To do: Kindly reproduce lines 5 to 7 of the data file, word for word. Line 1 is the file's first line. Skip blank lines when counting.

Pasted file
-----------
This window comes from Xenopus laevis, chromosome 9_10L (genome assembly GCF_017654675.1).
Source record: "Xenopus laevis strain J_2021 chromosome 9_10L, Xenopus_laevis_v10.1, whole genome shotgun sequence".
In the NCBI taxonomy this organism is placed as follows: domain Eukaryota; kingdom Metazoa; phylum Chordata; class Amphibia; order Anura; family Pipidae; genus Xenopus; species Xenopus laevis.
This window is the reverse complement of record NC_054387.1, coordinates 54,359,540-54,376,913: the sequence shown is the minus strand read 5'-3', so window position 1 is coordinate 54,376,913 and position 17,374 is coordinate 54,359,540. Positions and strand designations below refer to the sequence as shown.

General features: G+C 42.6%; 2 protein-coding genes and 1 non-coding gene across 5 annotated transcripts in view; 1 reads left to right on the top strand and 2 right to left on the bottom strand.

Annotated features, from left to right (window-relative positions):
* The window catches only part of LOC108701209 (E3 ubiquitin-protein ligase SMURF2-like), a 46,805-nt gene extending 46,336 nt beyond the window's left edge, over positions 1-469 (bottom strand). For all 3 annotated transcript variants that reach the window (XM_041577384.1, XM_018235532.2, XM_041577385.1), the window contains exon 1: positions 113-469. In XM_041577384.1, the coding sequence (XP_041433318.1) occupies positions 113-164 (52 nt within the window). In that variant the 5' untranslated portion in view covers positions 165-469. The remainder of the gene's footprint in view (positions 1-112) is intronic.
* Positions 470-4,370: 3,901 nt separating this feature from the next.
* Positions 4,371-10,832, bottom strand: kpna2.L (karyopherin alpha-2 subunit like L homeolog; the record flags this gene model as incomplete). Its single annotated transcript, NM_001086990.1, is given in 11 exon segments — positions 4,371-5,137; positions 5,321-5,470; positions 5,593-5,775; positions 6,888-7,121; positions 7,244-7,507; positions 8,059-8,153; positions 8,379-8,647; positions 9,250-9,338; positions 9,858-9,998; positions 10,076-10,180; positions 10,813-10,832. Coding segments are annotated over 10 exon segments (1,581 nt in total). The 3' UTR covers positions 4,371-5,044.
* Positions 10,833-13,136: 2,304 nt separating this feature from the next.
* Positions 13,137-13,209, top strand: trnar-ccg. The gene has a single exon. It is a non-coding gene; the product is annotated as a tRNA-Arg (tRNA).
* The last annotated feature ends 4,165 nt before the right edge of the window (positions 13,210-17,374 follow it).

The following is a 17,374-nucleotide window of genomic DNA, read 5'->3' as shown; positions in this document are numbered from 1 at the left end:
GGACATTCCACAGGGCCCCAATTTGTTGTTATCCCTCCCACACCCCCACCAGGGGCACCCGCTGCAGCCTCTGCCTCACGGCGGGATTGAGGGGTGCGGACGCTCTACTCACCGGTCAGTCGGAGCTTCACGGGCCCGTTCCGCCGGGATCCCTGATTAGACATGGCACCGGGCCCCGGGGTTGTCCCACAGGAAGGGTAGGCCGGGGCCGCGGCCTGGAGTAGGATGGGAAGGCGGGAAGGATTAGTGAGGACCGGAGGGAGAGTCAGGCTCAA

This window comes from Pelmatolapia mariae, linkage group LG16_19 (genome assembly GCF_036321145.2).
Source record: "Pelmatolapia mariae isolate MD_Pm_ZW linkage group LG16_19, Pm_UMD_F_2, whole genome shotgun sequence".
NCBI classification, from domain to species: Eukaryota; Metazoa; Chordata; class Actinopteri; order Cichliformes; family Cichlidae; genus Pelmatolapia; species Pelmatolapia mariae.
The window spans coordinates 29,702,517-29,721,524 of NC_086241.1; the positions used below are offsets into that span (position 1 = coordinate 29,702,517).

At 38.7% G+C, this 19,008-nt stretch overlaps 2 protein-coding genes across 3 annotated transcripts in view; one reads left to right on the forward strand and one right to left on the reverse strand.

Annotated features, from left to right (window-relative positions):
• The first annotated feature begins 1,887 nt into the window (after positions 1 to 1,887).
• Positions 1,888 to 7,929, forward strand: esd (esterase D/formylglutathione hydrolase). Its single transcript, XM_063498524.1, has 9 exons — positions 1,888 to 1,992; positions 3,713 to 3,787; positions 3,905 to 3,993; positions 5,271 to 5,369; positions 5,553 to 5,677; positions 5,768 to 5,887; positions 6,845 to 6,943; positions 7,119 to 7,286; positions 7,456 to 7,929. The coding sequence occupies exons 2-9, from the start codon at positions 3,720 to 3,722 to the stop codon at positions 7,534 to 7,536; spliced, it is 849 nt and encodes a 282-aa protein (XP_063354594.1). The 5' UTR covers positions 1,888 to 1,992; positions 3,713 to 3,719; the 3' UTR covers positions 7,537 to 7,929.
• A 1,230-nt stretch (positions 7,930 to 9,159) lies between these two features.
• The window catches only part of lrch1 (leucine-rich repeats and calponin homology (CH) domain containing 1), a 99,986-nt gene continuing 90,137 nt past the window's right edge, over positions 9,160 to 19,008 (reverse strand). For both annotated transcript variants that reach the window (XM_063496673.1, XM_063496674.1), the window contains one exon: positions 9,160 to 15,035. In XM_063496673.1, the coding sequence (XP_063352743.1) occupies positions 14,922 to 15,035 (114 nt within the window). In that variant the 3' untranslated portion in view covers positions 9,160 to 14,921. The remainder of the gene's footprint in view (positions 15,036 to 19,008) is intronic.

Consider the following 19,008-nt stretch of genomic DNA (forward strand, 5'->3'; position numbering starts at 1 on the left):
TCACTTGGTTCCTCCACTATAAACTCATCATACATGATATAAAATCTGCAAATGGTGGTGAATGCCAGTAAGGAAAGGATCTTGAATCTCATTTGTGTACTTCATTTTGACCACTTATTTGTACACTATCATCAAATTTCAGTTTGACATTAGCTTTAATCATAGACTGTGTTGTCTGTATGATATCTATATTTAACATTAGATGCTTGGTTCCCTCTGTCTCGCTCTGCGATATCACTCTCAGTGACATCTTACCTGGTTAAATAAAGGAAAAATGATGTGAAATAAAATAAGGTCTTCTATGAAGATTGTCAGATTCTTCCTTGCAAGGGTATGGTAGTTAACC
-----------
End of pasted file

General features: G+C 42.6%; 2 protein-coding genes and 1 non-coding gene across 5 annotated transcripts in view; 1 reads left to right on the top strand and 2 right to left on the bottom strand.

Annotated features, from left to right (window-relative positions):
* The window catches only part of LOC108701209 (E3 ubiquitin-protein ligase SMURF2-like), a 46,805-nt gene extending 46,336 nt beyond the window's left edge, over positions 1-469 (bottom strand). For all 3 annotated transcript variants that reach the window (XM_041577384.1, XM_018235532.2, XM_041577385.1), the window contains exon 1: positions 113-469. In XM_041577384.1, the coding sequence (XP_041433318.1) occupies positions 113-164 (52 nt within the window). In that variant the 5' untranslated portion in view covers positions 165-469. The remainder of the gene's footprint in view (positions 1-112) is intronic.